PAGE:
Giving back to the community is an art form for students in Scarborough High School’s alternative education class.
Since the beginning of September, Lisa Ruhman, the high school’s ceramics teacher, has been working with the students to create bowls and mugs to highlight hunger awareness. In total, between 80 and 100 bowls will be made. The bowls differ in size and design, and on Dec. 19 will be sold to members of the public as part of the class’s biennial Empty Bowl luncheon.
The bowls will be sold with homemade soup at the luncheon, which is scheduled to take place at the high school at 11 a.m. after the holiday chorus concert. The money from the luncheon will be donated to the Preble Street Resource Center. The group hopes to raise $1,000. Ruhman said in 2012 – the last time the event was held – it took only 20 minutes to sell out. Slightly more than $650 was raised.
The alternative education class is a dropout prevention effort focusing on participation-based grading, team-building, service learning and individualization.
"With alternative education, we offer more oneon one attention, more individualized attention. The curriculum is at their pace and interest level," said Sarah Kappelman, who teaches alternative education social studies and English. "We really build a relationship with the kids and they build relationships with each other, so it becomes a safe environment for them."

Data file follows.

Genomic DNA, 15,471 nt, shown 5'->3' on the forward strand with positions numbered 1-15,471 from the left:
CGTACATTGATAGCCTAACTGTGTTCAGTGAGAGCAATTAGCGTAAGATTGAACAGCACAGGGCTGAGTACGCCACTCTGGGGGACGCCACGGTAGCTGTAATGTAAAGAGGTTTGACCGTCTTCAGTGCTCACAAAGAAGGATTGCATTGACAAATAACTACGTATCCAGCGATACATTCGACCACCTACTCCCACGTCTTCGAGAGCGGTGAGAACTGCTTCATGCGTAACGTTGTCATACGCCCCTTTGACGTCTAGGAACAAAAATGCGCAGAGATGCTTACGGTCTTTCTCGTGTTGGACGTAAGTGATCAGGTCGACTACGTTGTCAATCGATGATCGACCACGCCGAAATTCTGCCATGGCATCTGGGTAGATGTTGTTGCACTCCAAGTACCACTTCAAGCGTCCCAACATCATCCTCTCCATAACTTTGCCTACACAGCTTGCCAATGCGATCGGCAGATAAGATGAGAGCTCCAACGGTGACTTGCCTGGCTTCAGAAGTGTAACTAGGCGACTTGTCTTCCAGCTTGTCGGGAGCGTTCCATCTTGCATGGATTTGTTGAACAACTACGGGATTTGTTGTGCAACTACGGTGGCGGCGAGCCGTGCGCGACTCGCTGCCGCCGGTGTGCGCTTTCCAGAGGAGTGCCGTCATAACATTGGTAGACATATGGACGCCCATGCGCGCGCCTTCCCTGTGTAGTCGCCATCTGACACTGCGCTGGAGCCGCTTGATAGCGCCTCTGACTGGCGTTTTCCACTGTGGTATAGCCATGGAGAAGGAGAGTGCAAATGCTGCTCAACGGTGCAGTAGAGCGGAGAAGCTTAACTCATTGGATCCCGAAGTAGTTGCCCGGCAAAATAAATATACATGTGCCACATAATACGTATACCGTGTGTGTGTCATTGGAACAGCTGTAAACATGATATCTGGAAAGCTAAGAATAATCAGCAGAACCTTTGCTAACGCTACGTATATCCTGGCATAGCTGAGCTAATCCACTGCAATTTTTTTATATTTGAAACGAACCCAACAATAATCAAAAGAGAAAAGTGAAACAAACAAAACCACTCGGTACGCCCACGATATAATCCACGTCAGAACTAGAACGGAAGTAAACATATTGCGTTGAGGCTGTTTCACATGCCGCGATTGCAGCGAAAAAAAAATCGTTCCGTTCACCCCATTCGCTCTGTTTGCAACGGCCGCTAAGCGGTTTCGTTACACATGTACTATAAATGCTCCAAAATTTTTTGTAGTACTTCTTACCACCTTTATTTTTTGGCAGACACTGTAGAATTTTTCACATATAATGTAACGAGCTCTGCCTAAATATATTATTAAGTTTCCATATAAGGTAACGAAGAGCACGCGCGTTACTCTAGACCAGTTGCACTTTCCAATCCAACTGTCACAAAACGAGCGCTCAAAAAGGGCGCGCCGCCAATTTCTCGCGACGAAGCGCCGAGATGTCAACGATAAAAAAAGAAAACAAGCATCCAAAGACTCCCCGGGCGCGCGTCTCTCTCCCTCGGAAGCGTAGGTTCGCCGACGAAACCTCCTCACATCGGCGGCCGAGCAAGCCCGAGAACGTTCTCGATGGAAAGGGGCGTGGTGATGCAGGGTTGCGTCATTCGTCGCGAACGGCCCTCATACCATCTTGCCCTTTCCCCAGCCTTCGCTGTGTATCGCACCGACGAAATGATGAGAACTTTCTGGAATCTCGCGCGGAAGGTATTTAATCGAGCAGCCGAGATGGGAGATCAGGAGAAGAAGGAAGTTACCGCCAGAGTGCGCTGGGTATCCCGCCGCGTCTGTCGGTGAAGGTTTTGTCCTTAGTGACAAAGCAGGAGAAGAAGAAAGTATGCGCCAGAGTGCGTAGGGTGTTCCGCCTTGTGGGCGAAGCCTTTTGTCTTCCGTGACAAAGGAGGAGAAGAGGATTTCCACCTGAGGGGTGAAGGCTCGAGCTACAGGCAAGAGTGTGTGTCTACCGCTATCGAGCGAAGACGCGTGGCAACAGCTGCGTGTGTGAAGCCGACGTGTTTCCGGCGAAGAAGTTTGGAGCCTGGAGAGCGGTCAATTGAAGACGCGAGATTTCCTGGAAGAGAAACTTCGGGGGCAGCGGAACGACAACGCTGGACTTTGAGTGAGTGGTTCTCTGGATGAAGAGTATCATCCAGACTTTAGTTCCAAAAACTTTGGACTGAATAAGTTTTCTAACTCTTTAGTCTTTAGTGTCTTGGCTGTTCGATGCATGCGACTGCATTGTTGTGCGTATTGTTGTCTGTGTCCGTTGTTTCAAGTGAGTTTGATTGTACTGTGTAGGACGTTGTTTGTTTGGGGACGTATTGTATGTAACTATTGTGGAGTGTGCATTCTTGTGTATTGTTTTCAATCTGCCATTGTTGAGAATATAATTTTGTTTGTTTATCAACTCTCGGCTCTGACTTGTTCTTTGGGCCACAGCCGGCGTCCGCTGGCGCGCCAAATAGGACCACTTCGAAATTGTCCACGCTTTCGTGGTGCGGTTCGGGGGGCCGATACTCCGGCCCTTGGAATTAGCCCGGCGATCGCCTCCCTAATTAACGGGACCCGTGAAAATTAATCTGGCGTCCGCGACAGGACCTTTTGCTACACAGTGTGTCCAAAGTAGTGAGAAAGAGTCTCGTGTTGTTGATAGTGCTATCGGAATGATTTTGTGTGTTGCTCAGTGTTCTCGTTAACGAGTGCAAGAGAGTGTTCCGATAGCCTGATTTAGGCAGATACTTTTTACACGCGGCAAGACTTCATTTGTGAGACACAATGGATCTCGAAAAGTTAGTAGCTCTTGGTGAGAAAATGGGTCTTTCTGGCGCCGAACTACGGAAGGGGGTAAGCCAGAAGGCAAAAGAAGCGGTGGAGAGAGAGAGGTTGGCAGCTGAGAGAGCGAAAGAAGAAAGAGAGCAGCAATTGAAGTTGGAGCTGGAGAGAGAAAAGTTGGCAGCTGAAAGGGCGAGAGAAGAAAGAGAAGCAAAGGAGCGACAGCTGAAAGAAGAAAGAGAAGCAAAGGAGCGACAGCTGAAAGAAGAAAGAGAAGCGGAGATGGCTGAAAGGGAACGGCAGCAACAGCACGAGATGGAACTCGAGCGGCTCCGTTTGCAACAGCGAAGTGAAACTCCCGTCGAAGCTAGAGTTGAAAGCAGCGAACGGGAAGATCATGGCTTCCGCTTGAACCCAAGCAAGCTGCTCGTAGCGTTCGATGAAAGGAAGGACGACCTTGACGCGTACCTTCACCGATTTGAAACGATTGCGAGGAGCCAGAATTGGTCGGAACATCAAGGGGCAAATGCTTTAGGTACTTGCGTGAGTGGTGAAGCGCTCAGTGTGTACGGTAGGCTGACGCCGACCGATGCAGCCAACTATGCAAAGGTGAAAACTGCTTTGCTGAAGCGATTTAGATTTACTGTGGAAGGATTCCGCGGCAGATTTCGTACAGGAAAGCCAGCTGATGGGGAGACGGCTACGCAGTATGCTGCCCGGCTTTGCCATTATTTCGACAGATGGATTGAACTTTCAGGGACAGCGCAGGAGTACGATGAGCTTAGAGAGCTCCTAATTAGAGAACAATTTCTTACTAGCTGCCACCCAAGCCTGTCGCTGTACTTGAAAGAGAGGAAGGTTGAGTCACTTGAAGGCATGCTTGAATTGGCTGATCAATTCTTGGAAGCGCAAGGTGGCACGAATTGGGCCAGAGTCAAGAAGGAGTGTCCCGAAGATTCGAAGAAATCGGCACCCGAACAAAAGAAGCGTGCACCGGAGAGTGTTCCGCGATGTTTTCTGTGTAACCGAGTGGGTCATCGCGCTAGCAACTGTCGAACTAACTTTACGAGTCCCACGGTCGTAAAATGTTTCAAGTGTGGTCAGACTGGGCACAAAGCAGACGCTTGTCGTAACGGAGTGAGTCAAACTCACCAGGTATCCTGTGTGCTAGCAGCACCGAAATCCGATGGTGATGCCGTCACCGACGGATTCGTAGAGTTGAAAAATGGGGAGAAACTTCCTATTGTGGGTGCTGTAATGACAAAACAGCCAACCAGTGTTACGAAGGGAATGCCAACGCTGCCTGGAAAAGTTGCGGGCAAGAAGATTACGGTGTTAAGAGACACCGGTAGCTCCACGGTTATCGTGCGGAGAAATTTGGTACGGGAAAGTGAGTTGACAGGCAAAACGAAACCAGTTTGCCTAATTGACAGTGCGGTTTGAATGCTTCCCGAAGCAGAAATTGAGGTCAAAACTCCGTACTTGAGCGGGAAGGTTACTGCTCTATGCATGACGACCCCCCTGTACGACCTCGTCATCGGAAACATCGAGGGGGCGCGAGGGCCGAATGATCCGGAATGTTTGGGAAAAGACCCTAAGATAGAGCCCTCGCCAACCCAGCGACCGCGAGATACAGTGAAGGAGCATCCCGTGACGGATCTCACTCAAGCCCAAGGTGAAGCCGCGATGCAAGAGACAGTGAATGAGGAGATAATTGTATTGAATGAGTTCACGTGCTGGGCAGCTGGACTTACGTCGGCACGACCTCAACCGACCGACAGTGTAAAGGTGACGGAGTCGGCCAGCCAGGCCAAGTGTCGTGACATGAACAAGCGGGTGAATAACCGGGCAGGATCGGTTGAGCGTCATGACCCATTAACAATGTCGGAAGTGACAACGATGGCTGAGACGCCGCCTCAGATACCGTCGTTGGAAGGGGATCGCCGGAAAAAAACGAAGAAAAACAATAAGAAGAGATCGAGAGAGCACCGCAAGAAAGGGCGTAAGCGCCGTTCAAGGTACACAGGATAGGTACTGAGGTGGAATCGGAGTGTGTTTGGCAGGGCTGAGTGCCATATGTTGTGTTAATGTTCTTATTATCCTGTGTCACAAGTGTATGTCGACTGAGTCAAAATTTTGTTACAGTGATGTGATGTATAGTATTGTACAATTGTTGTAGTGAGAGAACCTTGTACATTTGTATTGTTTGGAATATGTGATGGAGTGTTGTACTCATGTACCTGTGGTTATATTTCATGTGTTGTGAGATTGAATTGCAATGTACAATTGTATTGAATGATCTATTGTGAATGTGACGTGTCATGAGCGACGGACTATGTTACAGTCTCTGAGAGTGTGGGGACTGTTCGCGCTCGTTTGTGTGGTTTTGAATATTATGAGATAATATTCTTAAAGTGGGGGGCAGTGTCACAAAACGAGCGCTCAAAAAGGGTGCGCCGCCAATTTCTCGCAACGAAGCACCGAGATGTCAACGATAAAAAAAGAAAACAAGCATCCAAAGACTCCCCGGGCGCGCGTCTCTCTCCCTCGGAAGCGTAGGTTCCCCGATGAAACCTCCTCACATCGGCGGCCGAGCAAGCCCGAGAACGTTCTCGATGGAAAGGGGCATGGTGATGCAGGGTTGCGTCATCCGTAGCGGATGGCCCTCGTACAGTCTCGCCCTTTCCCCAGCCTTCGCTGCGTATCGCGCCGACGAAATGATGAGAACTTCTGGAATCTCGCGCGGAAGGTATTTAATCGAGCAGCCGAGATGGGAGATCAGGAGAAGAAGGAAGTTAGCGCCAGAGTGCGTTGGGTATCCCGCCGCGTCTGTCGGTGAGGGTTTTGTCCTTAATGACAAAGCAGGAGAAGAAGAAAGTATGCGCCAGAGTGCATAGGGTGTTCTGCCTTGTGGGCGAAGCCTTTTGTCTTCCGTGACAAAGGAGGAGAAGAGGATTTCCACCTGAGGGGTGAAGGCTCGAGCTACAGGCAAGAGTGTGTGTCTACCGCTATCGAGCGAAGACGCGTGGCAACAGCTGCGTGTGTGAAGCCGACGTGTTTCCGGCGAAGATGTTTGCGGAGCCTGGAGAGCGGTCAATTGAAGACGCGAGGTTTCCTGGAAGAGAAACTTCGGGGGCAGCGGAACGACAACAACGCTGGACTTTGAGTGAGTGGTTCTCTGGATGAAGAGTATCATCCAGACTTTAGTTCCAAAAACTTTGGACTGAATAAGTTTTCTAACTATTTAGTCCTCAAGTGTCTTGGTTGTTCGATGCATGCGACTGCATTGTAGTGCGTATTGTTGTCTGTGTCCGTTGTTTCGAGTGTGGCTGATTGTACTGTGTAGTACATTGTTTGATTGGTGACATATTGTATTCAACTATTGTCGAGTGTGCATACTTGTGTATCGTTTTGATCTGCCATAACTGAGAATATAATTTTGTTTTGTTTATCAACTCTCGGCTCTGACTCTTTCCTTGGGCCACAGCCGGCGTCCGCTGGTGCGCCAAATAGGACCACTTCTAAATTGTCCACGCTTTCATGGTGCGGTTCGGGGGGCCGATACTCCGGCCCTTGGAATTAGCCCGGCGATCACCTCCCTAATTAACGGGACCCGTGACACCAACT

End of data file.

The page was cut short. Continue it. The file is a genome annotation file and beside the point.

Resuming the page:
Ruhman said Scarborough High School is only one of the schools across the country participating in the event held across the United States to raise awareness about hunger.
"This happens all across the country. The thought is, when your bowl is empty, you think about those people who have empty bowls because they don’t have enough food," Ruhman said.
The project gives students a real foundation in ceramics, Ruhman said. Each student follows the process from fashioning the bowl out of clay, firing it in the kiln and, finally, painting and decorating it.
"Since we stay with the project the entire semester, they have gotten better and better as the year has gone on," Ruhman said.
Kappelman said the project serves as much more than a way for students to fine-tune their ceramics skills.
"It gives them a great opportunity to give back to the community. We went to Preble Street and served lunch. It’s a really eye-opening experience for them. It gives them a hands-on opportunity to see where the proceeds from the project are going," Kappelman said.
Sophomore Toria Daniels said the visit to Preble Street was a memorable one.
"It was touching to see how many people need that help and support," Daniels said.
So far, Daniels has made eight bowls, as well as several mugs, each a different size and style.
"I really love it, because you are helping people with it," Daniels said of creating the one-of-a-kind art pieces for the luncheon. "I really like making the bowls. It’s fun."
"I am happy my class gets to do this and that all the money goes to Preble Street," she added.
This is the second time senior Jacob Young has participated in the charity event.
"I love helping people out who are in need of the help. At first people don’t understand the need but when they go there and see it, they have a change of heart," said Young, who is creating nine bowls for the event.
Giving back to the community isn’t Young’s only passion.
"Art is my favorite thing to do. After high school, I am going to go to MECA (Maine College of Art) to study art," said Young, who is in the midst of submitting his art portfolio to the Portland school.